Ariens has model to bridge Wisconsin’s skills gap

Over the years, I’ve spent considerable time writing and reporting on the manufacturing skills gap. It remains a topic of concern for the industrial sector in Wisconsin as business, education and political leaders continue to work to develop solutions to a problem that stems from manufacturers struggling to fill open jobs while thousands of unemployed workers search for employment but don’t have the necessary skills to make them immediately viable candidates.

During the course of my coverage of the topic, Dan Ariens, president and chief executive officer of privately held Ariens Co., a Brillion-based outdoor power equipment manufacturer, has been held up as an example of a top-level leader who is taking noteworthy steps in dealing with the issue.

Ariens is more than willing to share the story of how his company, over the course of many years, has dealt with the situation. He will deliver the keynote address and also will take part in a break-out session at the Wisconsin Manufacturing Extension Partnership’s Manufacturing Matters! Conference on Feb. 28 in Milwaukee.

Getting students to develop problem solving skills has been essential in the success Ariens has exhibited in attracting key talent.

“We need to educate kids on how to solve problems versus teaching them a skill. That can be done in our plant,” Ariens said.

Educational systems, from high schools to technical schools and universities, aren’t broken but are in need of greater focus, he added.

“What keeps getting missed is that local business that are connected with their high schools, technical schools or university systems need to get much more engaged in those schools and in curriculum support so that it’s hands on, minds on,” Ariens said.

Way too often, students are are delivered the message that they need to go to college so that they can avoid working in a factory, he said.

“There’s a large population that isn’t built for advanced education and who’d much rather work with their hands and solve problems in an environment like manufacturing,” said Ariens. “Teachers keep telling kids that you don’t want to get stuck in factory. We’ve got to get over that. We want them to think that this could be a great opportunity.”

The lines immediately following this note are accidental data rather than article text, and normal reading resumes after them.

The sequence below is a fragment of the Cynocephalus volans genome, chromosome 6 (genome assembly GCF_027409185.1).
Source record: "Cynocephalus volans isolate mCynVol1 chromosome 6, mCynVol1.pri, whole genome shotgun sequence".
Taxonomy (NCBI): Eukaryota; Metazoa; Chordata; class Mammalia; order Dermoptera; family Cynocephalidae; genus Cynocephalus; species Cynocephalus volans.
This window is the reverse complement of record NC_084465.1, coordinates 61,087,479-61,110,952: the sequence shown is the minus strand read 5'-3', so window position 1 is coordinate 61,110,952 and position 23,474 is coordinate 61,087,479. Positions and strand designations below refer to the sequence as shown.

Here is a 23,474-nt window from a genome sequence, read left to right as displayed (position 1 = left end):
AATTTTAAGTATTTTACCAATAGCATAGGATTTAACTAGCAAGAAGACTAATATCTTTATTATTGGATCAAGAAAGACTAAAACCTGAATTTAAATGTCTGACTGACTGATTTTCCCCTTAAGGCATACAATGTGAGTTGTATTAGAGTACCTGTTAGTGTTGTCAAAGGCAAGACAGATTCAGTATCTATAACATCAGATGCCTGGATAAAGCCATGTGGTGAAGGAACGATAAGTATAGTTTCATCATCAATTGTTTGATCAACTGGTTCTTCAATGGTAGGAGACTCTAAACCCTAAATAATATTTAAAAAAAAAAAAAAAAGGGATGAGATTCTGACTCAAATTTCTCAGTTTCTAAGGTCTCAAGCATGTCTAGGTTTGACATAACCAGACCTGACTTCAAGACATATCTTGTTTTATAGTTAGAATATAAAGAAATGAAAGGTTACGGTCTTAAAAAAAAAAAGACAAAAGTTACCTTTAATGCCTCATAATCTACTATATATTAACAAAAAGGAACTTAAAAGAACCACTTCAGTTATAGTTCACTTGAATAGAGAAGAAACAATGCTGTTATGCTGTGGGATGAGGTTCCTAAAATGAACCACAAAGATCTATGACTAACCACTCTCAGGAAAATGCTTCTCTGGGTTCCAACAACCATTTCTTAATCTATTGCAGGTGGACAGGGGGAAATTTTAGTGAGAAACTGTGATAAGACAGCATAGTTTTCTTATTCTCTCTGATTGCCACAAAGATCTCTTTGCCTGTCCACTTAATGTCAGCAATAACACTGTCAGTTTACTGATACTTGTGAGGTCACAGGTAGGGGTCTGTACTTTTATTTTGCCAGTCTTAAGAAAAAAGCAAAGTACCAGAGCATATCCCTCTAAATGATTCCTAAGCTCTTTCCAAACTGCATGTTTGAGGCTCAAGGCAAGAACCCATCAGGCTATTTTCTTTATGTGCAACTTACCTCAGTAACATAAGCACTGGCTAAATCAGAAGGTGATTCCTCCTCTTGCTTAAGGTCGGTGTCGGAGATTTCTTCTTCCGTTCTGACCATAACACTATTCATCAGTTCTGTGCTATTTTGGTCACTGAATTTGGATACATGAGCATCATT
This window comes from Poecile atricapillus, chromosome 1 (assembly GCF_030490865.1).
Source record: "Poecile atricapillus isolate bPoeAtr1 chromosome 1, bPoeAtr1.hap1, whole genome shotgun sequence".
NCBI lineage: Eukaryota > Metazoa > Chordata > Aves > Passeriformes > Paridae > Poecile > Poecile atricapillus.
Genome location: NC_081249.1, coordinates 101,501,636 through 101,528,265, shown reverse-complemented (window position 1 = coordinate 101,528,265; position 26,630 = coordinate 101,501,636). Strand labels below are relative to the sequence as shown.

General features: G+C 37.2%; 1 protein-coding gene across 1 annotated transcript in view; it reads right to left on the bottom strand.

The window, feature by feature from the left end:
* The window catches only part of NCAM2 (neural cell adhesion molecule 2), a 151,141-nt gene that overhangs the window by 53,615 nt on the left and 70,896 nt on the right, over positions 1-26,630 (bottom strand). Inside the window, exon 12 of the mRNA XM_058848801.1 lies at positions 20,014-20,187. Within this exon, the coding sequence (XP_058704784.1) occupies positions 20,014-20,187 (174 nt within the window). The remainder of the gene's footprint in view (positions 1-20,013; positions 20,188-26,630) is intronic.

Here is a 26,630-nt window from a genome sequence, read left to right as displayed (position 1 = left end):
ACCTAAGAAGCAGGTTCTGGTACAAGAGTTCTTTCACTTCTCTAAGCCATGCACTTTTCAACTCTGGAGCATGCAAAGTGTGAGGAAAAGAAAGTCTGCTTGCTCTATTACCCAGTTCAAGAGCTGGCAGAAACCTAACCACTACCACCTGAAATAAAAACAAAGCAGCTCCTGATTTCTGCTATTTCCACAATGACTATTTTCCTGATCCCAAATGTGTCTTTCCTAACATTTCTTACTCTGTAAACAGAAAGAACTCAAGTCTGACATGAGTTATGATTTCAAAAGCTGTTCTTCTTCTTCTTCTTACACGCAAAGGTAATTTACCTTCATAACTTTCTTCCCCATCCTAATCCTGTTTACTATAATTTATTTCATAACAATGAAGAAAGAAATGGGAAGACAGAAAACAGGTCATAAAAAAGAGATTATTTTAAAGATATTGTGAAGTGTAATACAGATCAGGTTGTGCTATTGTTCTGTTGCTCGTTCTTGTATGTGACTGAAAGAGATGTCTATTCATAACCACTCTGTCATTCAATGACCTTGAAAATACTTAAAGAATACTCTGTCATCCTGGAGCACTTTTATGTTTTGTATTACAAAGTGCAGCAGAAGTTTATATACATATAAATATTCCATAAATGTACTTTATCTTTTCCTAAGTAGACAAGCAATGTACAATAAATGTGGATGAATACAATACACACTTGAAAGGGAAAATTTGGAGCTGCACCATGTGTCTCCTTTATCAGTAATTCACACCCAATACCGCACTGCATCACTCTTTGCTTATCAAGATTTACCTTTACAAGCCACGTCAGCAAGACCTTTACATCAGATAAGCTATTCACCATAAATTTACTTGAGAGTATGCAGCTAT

Manufacturers need to go beyond addressing their immediate skills needs on the factory floor and focus more on the long term, Ariens said. Again, he stressed the need to get younger people to develop problem solving skills, which will make them more viable employees.

A key aspect in Ariens’ efforts has come through a major investment to build a technology and education center at Brillion High School. The partnership between Ariens and the school began six years ago.

“It’s not just about the infrastructure that we built, it’s about the attitude and the mindset,” Ariens said. “We really integrate with the school’s manufacturing and technology educator, who creates projects through the full term that will engage the kids.”

As part of the initiative, Ariens places its manufacturing and engineering staff into the classroom several times a year. The company also brings Brillion school students to its manufacturing plant.

“We’ll actually get them engaged in a real live product development process,” said Ariens, who has been with the company since 1983 and has served as president and CEO since 1998. “We have snow blowers on the market today that have parts designed by these high school kids. It’s sort of a live curriculum.”

Since the program began, students and parents alike have developed a more energized attitude toward manufacturing, Ariens said.

“Kids want to come work for Ariens,” he said.

Having prospective employees see the plant in operation is a huge benefit for the company, which has about 1,800 employees globally, including 850 in Brillion, Ariens added.

“If we can get them here, they know they are in a different place,” he said. “It’s very high-paced and its hard work. I don’t want to shy around that. But for people who want to come to work every day at a good company, those are the people we are able to recruit.”

Ariens wants to share his success story with other employers for the benefit of the entire industry.

“We get a lot of educators and chambers of commerce that call us, but individual businesses don’t call,” he said. “Frankly, I wish they would. I wish they would say what are you doing that we could do in Middleton or in Rhinelander. But they don’t. I think businesses assume that what we’ve done is all about the building and the money we spent to build it. It’s really not. It’s much more about the mindset and creating an environment where educators and parents understand that Ariens is a great place to work.”

Rich Rovito is the industry reporter at the Wisconsin Manufacturing Extension Partnership (WMEP).

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